Senate debates

Monday, 19 June 2017

Bills

Treasury Laws Amendment (GST Low Value Goods) Bill 2017; In Committee

11:41 am

Photo of Ian MacdonaldIan Macdonald (Queensland, Liberal Party) Share this | Hansard source

I am inclined to agree with the substance of the amendments that are being proposed. I was a member of the Economics Legislation Committee that looked at this in some detail. Some of the concerns that have been raised by Senator Gallagher were raised in that committee hearing. The committee, in its wisdom I think, unanimously recommended that the legislation be delayed for 12 months because, as Senator Gallagher said, it is almost impossible to expect people to get ready in the next couple of weeks to implement the arrangements. There does seem to me to be some merit in having a closer look at the issues.

This is a bill that must pass at some stage. I will not repeat what I said in my speech on the second reading, but it is important for small business, for Australian retailers, to have the playing field levelled so that competitors who live overseas do not automatically get a 10 per cent benefit on the sale of goods in Australia. The legislation is essential. As I said before, it is long overdue. I am sorry that supporting the delay for another year will mean another year that Australian retailers will have this unfair competition, but I do not see any other way.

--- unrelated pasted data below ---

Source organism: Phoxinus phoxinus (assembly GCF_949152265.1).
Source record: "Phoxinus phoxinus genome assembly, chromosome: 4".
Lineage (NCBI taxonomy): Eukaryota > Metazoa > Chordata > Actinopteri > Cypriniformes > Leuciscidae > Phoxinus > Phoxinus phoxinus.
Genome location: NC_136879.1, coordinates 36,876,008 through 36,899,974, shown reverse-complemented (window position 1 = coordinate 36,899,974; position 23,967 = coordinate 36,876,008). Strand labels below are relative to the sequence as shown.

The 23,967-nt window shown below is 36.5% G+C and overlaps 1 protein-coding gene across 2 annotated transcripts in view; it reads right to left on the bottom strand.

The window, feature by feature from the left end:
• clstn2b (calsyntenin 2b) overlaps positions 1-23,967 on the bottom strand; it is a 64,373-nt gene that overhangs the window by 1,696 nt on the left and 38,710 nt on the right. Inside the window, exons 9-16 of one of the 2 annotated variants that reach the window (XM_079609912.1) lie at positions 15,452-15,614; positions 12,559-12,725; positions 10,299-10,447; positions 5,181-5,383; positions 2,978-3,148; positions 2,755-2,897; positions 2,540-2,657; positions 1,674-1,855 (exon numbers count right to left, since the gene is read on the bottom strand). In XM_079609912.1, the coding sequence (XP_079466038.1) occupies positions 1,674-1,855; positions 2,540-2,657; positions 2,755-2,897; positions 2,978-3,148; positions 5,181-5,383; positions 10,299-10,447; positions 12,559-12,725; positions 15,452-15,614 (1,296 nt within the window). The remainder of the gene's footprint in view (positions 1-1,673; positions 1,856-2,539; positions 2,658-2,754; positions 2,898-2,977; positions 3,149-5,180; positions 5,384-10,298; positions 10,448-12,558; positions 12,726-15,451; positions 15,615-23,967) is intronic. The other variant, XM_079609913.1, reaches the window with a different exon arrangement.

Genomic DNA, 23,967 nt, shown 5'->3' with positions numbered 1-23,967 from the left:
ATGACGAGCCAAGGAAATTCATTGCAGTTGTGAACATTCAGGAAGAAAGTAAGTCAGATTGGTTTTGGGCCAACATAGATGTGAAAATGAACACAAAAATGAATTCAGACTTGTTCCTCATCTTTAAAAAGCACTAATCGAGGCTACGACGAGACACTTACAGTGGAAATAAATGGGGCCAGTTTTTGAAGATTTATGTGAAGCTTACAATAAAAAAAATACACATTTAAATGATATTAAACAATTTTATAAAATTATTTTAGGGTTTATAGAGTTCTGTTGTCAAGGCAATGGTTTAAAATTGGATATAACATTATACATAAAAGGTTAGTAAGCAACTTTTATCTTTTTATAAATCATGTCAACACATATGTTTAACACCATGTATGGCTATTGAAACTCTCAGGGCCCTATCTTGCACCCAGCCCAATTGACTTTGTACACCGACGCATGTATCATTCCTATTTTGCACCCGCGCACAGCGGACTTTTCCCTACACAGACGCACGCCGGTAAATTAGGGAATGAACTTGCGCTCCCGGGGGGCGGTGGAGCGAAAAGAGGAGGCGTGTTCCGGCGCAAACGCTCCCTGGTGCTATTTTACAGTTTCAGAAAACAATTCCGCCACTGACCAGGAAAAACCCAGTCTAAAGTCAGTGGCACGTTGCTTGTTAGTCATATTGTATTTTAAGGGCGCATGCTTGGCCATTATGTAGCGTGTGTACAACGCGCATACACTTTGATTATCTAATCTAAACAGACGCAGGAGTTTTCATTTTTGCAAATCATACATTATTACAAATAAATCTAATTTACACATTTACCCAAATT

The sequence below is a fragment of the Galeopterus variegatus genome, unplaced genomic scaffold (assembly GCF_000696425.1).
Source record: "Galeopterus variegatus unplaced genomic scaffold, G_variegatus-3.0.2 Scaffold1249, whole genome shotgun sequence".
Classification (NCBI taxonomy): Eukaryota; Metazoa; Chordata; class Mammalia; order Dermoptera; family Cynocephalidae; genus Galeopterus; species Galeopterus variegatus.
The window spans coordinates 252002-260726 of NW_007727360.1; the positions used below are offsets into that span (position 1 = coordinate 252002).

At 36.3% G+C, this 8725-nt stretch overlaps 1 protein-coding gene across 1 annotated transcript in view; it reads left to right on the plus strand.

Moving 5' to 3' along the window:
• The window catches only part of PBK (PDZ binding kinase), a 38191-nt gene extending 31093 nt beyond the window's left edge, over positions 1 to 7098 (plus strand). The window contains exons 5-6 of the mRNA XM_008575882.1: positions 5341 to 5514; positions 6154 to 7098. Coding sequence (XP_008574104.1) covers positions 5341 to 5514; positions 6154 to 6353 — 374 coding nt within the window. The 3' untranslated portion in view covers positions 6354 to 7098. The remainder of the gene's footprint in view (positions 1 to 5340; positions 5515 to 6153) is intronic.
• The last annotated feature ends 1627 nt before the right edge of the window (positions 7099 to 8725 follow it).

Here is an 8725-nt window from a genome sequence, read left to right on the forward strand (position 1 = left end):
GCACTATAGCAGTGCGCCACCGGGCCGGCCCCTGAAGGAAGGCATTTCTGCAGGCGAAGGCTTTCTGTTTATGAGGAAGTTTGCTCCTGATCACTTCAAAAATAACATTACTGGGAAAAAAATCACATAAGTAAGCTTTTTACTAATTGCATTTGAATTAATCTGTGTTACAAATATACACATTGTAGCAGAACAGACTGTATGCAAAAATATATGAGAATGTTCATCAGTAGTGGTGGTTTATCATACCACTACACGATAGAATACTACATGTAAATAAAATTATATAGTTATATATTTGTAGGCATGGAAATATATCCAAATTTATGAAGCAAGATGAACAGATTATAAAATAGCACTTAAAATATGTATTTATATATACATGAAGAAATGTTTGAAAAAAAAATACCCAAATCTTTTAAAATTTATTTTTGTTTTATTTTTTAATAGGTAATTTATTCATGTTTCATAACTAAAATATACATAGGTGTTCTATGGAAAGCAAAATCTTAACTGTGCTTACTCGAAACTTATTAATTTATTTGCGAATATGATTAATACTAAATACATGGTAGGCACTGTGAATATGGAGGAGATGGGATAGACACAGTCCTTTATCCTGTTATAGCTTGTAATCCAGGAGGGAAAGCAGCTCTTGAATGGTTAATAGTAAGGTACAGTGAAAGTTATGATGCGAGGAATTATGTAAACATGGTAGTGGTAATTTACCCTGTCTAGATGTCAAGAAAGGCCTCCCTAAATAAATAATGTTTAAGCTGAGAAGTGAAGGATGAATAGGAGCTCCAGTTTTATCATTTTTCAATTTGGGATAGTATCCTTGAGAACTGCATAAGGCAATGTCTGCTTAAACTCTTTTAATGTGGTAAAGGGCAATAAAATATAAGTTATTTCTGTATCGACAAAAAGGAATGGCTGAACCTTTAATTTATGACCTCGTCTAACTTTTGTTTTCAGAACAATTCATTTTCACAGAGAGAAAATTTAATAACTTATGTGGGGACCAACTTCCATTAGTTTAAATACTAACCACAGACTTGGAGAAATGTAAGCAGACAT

I did want ask the minister, as I foreshadowed in my speech on the second reading, to again explain why the vendor model was preferred over the logistics model, bearing in mind, as I understand it, that the logistics model is already in place for goods imported into Australia of over $1,000 in value. If that is the case, wouldn't it be ever so much more simple just to extend that to goods under $1,000? Quite frankly, I understand that these days—I have not been involved in this—you press a button on the computer and it does it all. You press a button and it collects the money; you press another button and it sends it to the Australian government. I just cannot understand where the problem is, so I ask the minister why the vendor model was preferred over the logistics model, which common sense would tell me is better. Could the minister also comment on the things that, again, I mentioned in my speech on the second reading—that the logistics model would return $1.8 billion in revenue, whereas according to Treasury the vendor model will only return $300 million. Also, could the minister comment on the issues, as I understand them, that Treasury have calculated that by the time the whole scheme is rolled out the compliance will be only 54 per cent under the vendor model. I would be interested if the minister could mention those. That is the only part I will take in this debate. I am inclined at this stage to support the amendments being proposed by the Labor Party.

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